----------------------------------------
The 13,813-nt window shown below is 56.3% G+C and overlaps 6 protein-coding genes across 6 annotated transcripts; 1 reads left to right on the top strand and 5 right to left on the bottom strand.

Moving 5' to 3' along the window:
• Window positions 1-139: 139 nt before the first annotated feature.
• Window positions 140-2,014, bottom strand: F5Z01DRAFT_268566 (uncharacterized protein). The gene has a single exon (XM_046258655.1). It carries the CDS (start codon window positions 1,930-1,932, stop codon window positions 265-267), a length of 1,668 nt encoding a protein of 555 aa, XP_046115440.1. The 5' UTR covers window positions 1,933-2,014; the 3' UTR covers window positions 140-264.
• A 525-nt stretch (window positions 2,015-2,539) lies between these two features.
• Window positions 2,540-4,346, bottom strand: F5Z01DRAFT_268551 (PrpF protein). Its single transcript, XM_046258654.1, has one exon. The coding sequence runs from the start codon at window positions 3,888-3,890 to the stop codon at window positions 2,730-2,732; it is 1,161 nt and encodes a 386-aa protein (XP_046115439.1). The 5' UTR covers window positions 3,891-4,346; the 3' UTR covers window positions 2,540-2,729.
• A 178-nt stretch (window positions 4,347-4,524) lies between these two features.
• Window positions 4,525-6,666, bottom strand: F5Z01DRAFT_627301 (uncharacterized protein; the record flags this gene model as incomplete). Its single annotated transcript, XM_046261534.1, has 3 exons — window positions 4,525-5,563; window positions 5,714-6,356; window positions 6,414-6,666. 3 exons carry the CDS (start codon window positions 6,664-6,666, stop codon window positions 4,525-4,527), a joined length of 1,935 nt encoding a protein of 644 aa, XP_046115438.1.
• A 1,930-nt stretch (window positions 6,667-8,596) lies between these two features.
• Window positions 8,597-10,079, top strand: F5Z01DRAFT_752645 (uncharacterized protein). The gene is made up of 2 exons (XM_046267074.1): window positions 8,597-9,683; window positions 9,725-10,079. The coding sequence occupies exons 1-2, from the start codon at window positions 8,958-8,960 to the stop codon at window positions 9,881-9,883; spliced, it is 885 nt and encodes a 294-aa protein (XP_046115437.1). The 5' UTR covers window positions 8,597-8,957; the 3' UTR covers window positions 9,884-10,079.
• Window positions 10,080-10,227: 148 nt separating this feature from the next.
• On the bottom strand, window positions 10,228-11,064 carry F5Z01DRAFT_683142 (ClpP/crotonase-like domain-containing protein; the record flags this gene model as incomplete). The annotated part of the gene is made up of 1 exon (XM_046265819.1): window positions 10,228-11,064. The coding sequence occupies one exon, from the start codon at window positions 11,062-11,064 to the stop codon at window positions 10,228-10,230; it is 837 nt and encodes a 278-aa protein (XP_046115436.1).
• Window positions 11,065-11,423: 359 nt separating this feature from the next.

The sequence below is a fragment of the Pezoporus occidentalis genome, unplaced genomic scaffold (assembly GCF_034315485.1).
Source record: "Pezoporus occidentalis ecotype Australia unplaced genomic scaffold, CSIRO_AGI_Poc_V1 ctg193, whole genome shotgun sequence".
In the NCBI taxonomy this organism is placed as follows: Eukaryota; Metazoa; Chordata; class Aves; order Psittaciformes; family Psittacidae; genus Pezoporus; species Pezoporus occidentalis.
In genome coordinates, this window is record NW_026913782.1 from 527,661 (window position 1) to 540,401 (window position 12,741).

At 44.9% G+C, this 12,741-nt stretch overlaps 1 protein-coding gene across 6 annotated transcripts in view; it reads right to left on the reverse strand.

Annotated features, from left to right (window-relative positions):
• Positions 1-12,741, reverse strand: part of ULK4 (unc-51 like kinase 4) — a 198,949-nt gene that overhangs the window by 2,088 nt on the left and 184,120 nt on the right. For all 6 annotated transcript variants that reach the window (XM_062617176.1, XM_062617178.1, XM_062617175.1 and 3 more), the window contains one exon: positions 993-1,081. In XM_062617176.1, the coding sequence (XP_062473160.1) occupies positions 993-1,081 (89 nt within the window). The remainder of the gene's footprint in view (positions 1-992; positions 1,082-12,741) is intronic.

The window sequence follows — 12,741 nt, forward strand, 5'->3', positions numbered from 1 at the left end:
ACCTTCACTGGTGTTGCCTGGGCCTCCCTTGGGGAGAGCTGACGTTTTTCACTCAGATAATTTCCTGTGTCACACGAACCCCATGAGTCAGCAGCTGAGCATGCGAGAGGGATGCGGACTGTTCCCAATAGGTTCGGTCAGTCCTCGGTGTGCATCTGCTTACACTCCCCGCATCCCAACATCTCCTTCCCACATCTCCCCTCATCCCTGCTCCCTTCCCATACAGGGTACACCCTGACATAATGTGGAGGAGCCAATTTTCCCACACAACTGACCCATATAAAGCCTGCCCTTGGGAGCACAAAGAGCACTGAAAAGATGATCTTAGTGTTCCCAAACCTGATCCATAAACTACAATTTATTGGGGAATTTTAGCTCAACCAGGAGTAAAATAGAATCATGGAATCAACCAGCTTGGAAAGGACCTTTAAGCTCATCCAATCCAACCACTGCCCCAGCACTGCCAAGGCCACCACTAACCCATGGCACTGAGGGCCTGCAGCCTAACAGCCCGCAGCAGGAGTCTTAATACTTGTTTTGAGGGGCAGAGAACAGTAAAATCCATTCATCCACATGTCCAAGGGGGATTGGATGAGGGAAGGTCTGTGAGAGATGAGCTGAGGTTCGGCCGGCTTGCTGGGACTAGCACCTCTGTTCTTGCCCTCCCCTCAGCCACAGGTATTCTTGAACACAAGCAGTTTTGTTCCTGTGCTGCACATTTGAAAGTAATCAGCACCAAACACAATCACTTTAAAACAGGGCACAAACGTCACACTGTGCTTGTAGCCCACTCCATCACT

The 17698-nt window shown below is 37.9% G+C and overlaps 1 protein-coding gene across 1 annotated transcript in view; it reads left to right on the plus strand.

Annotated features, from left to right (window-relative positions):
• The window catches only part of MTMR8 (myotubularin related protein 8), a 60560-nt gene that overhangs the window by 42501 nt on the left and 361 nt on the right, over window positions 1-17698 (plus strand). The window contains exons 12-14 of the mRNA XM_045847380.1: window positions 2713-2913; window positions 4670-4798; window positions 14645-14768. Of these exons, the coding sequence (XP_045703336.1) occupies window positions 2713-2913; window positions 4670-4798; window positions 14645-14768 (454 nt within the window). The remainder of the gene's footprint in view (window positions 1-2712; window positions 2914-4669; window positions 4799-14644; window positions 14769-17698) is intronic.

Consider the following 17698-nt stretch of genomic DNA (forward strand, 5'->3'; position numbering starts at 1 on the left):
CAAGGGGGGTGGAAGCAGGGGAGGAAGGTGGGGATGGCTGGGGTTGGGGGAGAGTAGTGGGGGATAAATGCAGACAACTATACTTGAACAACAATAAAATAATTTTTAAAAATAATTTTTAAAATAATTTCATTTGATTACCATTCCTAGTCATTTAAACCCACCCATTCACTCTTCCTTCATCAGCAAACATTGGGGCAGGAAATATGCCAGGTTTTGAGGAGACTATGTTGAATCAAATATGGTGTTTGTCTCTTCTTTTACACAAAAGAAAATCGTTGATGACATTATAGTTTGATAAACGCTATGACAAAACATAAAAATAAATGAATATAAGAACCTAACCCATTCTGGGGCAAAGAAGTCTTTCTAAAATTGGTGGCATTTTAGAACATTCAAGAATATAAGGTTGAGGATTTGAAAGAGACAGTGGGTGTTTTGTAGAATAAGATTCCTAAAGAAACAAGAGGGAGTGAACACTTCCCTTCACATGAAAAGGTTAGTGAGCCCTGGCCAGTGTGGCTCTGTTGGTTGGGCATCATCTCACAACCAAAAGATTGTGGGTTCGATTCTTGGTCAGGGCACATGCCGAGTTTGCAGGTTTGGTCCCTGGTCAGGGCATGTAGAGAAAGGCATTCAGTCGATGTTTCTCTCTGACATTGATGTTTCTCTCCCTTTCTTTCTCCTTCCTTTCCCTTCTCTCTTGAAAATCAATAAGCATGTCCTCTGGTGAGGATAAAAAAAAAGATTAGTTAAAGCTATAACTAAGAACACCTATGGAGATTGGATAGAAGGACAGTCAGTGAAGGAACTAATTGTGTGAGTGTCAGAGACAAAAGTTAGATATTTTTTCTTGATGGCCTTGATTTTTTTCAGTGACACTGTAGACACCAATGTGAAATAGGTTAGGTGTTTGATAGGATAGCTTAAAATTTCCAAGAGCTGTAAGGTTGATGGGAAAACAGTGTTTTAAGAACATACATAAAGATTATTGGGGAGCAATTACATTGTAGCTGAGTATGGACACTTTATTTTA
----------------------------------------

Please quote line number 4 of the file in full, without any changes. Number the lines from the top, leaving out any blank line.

• Window positions 140-2,014, bottom strand: F5Z01DRAFT_268566 (uncharacterized protein). The gene has a single exon (XM_046258655.1). It carries the CDS (start codon window positions 1,930-1,932, stop codon window positions 265-267), a length of 1,668 nt encoding a protein of 555 aa, XP_046115440.1. The 5' UTR covers window positions 1,933-2,014; the 3' UTR covers window positions 140-264.